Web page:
First the FBI/DoJ said the texts were not recoverable. So the Inspector General recovered them. Now they are refusing to release the bulk of them.
By Tyler Durden, ZeroHedge
Out of 50,000 texts between anti-Trump FBI investigators Peter Strzok and Lisa Page – not including an unknown number of recently found texts, the DOJ has submitted a mere 7,000 to Congressional investigators – just 14%, reports the Washington Examiner‘s Byron York.
The majority of the withheld messages were deemed “personal” or withheld for other reasons, according to York.
Also notable, according to York, is that the 50,000 Strzok-Page texts only include messages sent and received on FBI-issued Samsung phones – despite several text messages which make clear that the two agents also discussed their politically tainted investigations over their personal iPhones using iMessage.
For investigators, those are particularly intriguing texts – what was so sensitive that they couldn’t discuss on their work phones? – but the number of those texts is unknown. And of course, they have not been turned over to Congress. –Washington Examiner
In a January 19 letter from Assistant Attorney General Stephen Boyd to Congressional investigators, the DOJ said that they would not be providing “purely personal” text messages.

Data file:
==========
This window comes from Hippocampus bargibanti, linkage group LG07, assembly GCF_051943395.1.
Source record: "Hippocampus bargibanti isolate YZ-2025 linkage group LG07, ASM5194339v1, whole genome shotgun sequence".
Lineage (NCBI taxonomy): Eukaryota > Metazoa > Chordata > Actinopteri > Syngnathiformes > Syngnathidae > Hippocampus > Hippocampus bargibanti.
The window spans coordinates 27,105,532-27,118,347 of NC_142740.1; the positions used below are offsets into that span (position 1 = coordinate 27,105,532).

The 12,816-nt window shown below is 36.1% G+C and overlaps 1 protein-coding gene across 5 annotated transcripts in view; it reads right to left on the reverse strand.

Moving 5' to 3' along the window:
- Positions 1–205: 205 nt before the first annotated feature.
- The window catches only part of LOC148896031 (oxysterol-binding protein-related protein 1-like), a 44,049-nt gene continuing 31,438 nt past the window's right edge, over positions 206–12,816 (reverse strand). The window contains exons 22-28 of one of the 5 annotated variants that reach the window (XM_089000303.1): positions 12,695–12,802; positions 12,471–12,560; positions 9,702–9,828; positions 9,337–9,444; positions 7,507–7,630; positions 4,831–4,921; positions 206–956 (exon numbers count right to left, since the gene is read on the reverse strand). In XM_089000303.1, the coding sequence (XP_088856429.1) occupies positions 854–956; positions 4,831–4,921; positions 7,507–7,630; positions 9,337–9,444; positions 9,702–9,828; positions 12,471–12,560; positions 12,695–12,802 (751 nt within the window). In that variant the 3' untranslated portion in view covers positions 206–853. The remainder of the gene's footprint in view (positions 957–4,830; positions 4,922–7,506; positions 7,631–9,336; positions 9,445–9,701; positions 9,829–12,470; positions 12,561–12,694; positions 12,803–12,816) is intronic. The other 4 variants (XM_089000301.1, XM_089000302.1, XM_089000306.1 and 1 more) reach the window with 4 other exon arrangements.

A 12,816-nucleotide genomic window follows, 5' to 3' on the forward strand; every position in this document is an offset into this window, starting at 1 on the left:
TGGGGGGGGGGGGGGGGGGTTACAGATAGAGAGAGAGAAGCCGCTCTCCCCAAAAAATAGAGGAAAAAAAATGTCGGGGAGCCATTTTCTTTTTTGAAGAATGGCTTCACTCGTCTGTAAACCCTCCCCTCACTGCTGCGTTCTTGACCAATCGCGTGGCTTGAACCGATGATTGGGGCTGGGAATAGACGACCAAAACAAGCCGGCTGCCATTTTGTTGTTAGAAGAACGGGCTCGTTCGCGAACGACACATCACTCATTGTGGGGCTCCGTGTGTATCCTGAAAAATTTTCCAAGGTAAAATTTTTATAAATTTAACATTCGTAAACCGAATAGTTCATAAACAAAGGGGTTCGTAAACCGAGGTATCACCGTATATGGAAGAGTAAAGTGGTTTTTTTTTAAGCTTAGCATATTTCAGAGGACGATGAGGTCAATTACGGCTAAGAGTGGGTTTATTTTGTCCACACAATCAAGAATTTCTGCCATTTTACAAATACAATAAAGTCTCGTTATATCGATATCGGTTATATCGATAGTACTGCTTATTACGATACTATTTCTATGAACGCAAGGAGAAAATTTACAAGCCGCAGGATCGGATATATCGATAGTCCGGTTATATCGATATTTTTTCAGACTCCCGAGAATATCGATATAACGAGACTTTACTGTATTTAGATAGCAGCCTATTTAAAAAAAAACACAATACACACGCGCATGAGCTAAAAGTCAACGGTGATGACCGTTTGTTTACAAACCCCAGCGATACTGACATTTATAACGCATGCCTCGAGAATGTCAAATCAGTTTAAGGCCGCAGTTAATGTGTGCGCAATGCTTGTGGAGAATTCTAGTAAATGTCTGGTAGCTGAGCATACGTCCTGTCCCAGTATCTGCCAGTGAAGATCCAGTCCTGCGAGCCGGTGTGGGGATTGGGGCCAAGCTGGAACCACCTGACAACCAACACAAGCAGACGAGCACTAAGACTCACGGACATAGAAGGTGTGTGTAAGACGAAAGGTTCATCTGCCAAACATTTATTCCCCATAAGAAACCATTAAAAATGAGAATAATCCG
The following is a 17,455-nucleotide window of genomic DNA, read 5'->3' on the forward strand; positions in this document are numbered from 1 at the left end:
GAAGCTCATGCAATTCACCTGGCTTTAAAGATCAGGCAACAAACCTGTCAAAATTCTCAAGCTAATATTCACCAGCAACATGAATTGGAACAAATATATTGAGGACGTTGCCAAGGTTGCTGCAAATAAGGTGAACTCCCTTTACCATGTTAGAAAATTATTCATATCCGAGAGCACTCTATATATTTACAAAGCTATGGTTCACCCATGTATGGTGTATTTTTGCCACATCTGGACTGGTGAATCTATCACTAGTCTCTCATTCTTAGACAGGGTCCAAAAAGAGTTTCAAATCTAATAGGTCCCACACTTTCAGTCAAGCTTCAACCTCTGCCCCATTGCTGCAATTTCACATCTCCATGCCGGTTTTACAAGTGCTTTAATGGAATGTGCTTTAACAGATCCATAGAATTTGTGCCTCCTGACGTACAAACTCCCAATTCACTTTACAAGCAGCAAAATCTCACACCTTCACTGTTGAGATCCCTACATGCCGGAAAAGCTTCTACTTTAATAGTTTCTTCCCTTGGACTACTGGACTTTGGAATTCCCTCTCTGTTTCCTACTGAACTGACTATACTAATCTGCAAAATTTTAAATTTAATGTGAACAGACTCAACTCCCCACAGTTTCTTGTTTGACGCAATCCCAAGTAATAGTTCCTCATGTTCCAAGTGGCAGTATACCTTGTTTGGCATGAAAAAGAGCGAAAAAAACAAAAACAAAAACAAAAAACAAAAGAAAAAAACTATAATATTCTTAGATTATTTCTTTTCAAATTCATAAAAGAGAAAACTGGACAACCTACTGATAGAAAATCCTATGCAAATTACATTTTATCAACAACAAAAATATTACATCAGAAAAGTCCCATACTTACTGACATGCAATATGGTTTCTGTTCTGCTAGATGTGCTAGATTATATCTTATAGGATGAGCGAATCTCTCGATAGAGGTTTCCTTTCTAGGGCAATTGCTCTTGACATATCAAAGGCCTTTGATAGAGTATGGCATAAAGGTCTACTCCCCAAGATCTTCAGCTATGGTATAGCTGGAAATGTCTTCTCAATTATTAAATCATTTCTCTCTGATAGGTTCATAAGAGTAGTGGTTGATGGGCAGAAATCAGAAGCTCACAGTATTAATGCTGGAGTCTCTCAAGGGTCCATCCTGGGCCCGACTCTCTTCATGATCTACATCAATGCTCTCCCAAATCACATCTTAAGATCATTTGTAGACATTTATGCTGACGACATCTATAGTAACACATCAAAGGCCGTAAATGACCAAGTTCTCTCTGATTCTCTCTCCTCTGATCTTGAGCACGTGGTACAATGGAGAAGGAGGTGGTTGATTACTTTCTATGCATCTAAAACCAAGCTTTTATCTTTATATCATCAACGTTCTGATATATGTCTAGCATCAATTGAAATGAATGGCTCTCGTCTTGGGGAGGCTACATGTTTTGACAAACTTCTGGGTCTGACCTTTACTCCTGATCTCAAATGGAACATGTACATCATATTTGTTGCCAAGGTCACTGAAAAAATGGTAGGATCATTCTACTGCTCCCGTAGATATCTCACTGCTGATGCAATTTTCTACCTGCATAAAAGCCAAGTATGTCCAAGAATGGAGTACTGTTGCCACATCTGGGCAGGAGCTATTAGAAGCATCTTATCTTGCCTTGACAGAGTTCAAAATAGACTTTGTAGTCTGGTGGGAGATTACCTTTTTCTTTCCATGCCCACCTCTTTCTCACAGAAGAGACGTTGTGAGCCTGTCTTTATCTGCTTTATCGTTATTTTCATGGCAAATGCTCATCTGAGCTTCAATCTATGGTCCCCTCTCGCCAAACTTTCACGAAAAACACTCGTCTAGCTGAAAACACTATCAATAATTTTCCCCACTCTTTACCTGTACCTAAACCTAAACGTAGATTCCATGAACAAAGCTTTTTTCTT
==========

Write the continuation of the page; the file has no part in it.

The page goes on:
It seems to me these officials at DoJ and FBI seem to forget they are indeed subject to Congressional Overview. Furthermore, even ostensibly “private” messages sent via Government provided equipment over Government Networks are in no way priveleged. Congress should subpeona all of the messages, as well as the private accounts of Strzok and Page including the cloud backups held by Apple as well.
Start Jailing FBI and DoJ Officials for Contempt of Congress until they start complying.
Representative Trey Gowdy (R, SC, Chairman House Oversight Committee) drops some hints as to the contents of the Memorandum:
By Chuck Ross, the Daily Caller
In an interview on “Fox News Sunday,” Gowdy posed several questions to host Chris Wallace and his viewers that hinted at the allegations in the memo, which could be released by the House Intelligence Committee as early as this week.
“If you think your viewers want to know whether or not the dossier was used in court proceedings, whether or not it was vetted before it was used, whether or not it’s ever been vetted — if you are interested in who paid for the dossier, if you are interested in Christopher Steele’s relationship with Hillary Clinton and the Democratic National Committee, then, yes, you will want the memo to come out,” Gowdy told Wallace.
Just do it right and ensure it will be admissible as evidence.